Dayton Aviation Sites
U.S. Department of the Interior
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Property names are listed in the language in which they have been submitted by the State Party
Huffman Prairie Flying Field 84°4'16.229"W 39°48'28.067"N
Wright Cycle Company and Wright & Wright Printing 84°12'42.967"W 39°45'19.25"N
Wright Hall 84°12'5.4"W 39°43'40.23"N
Hawthorn Hill 84°10'34.68"W 39°43'20.244"N
This proposed serial nomination includes the four above-named sites associated with the Wright Brothers' pioneering efforts in human flight, in and around the city of Dayton. The first three components are part of Dayton Aviation Heritage National Historical Park, a unit of the National Park System, although Huffman Prairie is owned by the U.S. Air Force and Wright Hall by Dayton History. Hawthorn Hill is owned by the Wright Family Foundation; there are plans to add the property to the park.
Huffman Prairie was a cow pasture when the Wrights began to use it in 1904 for test flights; it remains an open landscape. The small 2-story brick building that housed the Wright Cycle Company and Wright and Wright Printing in 1895-97 today houses exhibits and National Park Service offices. The Wright Flyer III, the first practical airplane, was tested at Huffman Prairie by the Wrights in 1905; it is enshrined in Wright Hall, a building constructed in the 1940s specifically to house it. Hawthorn Hill, a 2-1/2 story brick mansion, was the primary residence of Orville Wright between 1914 and 1948.
Justification of Outstanding Universal Value
In 1905 in Dayton, Ohio, Orville and Wilbur Wright constructed and tested the Wright Flyer III, the first airplane that could take off, fly until it exhausted its fuel supply, land safely, and do so repeatedly. The result turned the airplane into a practical reality that has, in just over a century, incalculably affected numerous aspects of human life. The sites include one of the shops where their early experiments were conducted; the field where the first sustained and controlled flights took place; the most significant of their early aircraft; and the long-time home of Orville Wright that reflects his success and stature in the new field of aviation. Together, these sites preserve critical evidence of events that have transformed the world.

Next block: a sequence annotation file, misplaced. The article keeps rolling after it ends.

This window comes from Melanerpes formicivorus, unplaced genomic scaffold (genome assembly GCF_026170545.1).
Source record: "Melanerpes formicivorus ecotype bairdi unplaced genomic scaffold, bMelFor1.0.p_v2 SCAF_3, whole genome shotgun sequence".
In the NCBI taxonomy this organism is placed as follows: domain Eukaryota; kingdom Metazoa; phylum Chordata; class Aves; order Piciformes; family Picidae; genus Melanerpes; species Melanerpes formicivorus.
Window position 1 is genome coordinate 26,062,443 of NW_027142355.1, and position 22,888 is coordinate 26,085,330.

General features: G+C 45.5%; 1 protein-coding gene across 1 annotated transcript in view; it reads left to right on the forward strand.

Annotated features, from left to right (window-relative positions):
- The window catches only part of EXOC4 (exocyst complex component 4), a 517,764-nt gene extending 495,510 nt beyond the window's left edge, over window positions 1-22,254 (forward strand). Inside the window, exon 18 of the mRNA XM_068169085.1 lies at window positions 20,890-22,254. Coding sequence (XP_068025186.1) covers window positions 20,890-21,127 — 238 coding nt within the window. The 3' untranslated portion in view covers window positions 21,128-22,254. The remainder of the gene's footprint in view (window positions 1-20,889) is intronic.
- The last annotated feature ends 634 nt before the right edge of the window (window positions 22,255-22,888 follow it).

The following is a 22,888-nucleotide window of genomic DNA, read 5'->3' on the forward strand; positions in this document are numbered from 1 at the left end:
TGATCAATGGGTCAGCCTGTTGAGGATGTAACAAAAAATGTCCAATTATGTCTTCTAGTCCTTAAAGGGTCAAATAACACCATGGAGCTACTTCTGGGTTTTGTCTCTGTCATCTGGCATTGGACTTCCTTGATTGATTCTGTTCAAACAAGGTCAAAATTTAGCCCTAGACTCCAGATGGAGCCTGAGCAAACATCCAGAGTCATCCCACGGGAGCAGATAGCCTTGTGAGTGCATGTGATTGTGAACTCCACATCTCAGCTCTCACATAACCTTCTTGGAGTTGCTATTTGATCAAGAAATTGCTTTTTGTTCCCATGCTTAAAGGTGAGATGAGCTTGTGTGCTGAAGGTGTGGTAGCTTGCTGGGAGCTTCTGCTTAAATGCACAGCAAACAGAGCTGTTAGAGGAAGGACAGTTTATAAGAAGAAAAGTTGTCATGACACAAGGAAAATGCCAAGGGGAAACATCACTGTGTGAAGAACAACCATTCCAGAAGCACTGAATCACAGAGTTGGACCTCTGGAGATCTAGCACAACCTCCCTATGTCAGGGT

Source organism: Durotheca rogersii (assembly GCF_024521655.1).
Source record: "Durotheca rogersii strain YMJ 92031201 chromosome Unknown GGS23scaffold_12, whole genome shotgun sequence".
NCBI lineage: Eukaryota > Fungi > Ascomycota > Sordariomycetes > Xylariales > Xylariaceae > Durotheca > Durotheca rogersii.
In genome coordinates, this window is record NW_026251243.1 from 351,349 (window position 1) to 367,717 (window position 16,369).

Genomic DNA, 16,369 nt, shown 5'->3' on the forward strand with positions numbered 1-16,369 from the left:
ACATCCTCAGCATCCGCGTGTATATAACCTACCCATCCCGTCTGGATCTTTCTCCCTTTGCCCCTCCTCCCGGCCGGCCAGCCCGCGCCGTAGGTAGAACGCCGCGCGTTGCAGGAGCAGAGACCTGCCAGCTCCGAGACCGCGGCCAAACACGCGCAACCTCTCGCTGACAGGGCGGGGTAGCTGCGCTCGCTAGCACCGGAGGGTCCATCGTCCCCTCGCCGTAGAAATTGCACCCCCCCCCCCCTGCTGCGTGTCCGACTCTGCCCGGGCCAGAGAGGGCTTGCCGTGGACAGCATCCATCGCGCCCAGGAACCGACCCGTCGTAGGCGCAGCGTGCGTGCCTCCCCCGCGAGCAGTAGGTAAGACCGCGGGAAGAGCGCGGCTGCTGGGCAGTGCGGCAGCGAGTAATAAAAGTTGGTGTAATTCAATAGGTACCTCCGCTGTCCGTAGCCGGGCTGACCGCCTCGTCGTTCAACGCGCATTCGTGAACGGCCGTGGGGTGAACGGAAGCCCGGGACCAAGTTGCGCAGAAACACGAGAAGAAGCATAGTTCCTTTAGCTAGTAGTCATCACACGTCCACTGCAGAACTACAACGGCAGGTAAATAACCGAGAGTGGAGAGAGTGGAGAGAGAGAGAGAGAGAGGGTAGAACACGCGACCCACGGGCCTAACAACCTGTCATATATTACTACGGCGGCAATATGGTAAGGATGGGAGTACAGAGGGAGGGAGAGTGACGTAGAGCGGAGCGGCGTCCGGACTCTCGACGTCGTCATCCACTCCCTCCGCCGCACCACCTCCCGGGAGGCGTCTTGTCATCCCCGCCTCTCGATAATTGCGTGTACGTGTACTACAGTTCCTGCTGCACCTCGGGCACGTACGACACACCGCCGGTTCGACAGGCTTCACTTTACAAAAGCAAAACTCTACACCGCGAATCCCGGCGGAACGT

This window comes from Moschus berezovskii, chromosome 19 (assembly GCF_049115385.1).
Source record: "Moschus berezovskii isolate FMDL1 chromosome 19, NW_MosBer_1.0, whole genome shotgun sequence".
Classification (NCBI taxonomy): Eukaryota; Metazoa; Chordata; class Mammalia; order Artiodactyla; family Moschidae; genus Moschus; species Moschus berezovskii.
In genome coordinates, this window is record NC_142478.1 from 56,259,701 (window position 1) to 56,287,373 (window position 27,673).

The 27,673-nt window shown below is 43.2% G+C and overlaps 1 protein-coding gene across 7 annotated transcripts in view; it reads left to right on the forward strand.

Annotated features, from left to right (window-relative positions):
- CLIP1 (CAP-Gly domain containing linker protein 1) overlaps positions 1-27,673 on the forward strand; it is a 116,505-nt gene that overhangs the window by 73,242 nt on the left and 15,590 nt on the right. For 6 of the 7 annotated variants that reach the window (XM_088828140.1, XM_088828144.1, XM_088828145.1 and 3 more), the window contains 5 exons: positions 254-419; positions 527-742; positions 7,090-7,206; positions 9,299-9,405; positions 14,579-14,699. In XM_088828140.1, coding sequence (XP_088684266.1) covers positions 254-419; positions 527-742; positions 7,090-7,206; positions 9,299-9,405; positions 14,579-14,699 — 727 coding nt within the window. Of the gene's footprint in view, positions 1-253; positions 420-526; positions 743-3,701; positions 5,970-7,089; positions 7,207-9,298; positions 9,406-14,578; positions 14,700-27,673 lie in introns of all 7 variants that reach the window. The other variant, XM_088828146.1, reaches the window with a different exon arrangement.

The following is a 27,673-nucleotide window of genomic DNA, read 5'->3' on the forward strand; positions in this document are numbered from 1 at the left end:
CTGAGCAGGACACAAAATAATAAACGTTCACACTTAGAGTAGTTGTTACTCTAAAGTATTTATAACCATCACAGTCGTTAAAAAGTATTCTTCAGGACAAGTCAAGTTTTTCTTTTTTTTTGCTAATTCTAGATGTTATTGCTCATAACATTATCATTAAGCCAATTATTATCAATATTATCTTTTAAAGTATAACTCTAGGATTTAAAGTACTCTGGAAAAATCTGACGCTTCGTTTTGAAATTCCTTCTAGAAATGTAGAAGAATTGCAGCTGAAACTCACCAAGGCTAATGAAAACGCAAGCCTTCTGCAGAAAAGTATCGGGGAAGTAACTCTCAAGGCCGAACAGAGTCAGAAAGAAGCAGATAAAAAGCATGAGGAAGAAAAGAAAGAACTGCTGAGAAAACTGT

Statements of authenticity and/or integrity
Huffman Prairie retains the key elements of its historic appearance as pasture land when it was used for the Wrights' test flights, including its original boundary markers.
The Wright Cycle Company and Wright & Wright Printing Company building essentially retains its historic exterior appearance. The first floor of the interior retains its original floor, but now accommodates exhibits and, on the second floor, National Park Service offices.
Wright Hall, containing the Wright Flyer III airplane, is a structure specifically built to house the plane, in an important early step to preserve the history of aviation. The building is little altered. The aircraft retains integrity of design and workmanship and about 85% of its original materials; Orville Wright himself supervised the restoration of the plane and the construction of Wright Hall.
Hawthorn Hill retains its exterior appearance and setting and has been altered very little on the interior since Orville Wright's residence.
Comparison with other similar properties
The Wrights' first four flights, which were shorter, took place at Kitty Hawk, North Carolina, a site now included in the National Park System as the Wright Brothers National Memorial. This site was nominated by the United States in 1981, but withdrawn when ICOMOS recommended against its listing, primarily due to a perception of a loss of integrity at the site. If and when a nomination of the Dayton sites is considered, the issue of whether Kitty Hawk might be included as part of the series will be reexamined.
There are no other sites associated with the Wrights' American contemporaries that retain a high enough degree of integrity to be considered. The site in Paris of Brazilian Alberto Santos-Dumont's first powered flight in Europe in 1906, a year after those at Huffman Prairie, is marked with a monument but is not preserved as an aviation site. The most comparable intact early aviation sites in Europe are several associated with gliders, not powered craft. The combination of site integrity with the significance of the technological achievement in Dayton in 1905 makes this group of sites exceptional.